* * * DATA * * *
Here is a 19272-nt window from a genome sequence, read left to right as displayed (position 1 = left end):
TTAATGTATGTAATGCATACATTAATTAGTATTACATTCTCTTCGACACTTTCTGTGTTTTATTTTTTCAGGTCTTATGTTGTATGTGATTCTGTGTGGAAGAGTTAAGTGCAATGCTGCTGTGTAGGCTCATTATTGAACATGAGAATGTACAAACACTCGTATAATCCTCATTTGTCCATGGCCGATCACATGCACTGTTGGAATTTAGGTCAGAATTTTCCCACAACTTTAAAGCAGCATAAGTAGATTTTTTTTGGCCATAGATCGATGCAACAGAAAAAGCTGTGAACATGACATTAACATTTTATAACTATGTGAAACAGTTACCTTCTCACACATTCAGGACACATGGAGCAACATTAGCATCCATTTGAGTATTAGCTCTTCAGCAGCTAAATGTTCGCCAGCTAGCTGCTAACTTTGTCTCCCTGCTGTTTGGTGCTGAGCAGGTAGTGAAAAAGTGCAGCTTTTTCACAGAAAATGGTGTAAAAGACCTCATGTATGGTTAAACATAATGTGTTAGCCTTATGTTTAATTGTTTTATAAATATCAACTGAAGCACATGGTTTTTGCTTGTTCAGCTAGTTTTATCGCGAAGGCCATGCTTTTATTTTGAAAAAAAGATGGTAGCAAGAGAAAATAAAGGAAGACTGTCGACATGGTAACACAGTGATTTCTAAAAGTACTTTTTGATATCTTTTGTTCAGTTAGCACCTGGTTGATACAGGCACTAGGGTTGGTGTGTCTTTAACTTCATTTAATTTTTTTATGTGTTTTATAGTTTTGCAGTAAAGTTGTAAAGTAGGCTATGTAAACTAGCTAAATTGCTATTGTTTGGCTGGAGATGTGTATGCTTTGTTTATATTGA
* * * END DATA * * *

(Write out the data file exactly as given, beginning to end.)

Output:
Here is a 19272-nt window from a genome sequence, read left to right as displayed (position 1 = left end):
TTAATGTATGTAATGCATACATTAATTAGTATTACATTCTCTTCGACACTTTCTGTGTTTTATTTTTTCAGGTCTTATGTTGTATGTGATTCTGTGTGGAAGAGTTAAGTGCAATGCTGCTGTGTAGGCTCATTATTGAACATGAGAATGTACAAACACTCGTATAATCCTCATTTGTCCATGGCCGATCACATGCACTGTTGGAATTTAGGTCAGAATTTTCCCACAACTTTAAAGCAGCATAAGTAGATTTTTTTTGGCCATAGATCGATGCAACAGAAAAAGCTGTGAACATGACATTAACATTTTATAACTATGTGAAACAGTTACCTTCTCACACATTCAGGACACATGGAGCAACATTAGCATCCATTTGAGTATTAGCTCTTCAGCAGCTAAATGTTCGCCAGCTAGCTGCTAACTTTGTCTCCCTGCTGTTTGGTGCTGAGCAGGTAGTGAAAAAGTGCAGCTTTTTCACAGAAAATGGTGTAAAAGACCTCATGTATGGTTAAACATAATGTGTTAGCCTTATGTTTAATTGTTTTATAAATATCAACTGAAGCACATGGTTTTTGCTTGTTCAGCTAGTTTTATCGCGAAGGCCATGCTTTTATTTTGAAAAAAAGATGGTAGCAAGAGAAAATAAAGGAAGACTGTCGACATGGTAACACAGTGATTTCTAAAAGTACTTTTTGATATCTTTTGTTCAGTTAGCACCTGGTTGATACAGGCACTAGGGTTGGTGTGTCTTTAACTTCATTTAATTTTTTTATGTGTTTTATAGTTTTGCAGTAAAGTTGTAAAGTAGGCTATGTAAACTAGCTAAATTGCTATTGTTTGGCTGGAGATGTGTATGCTTTGTTTATATTGA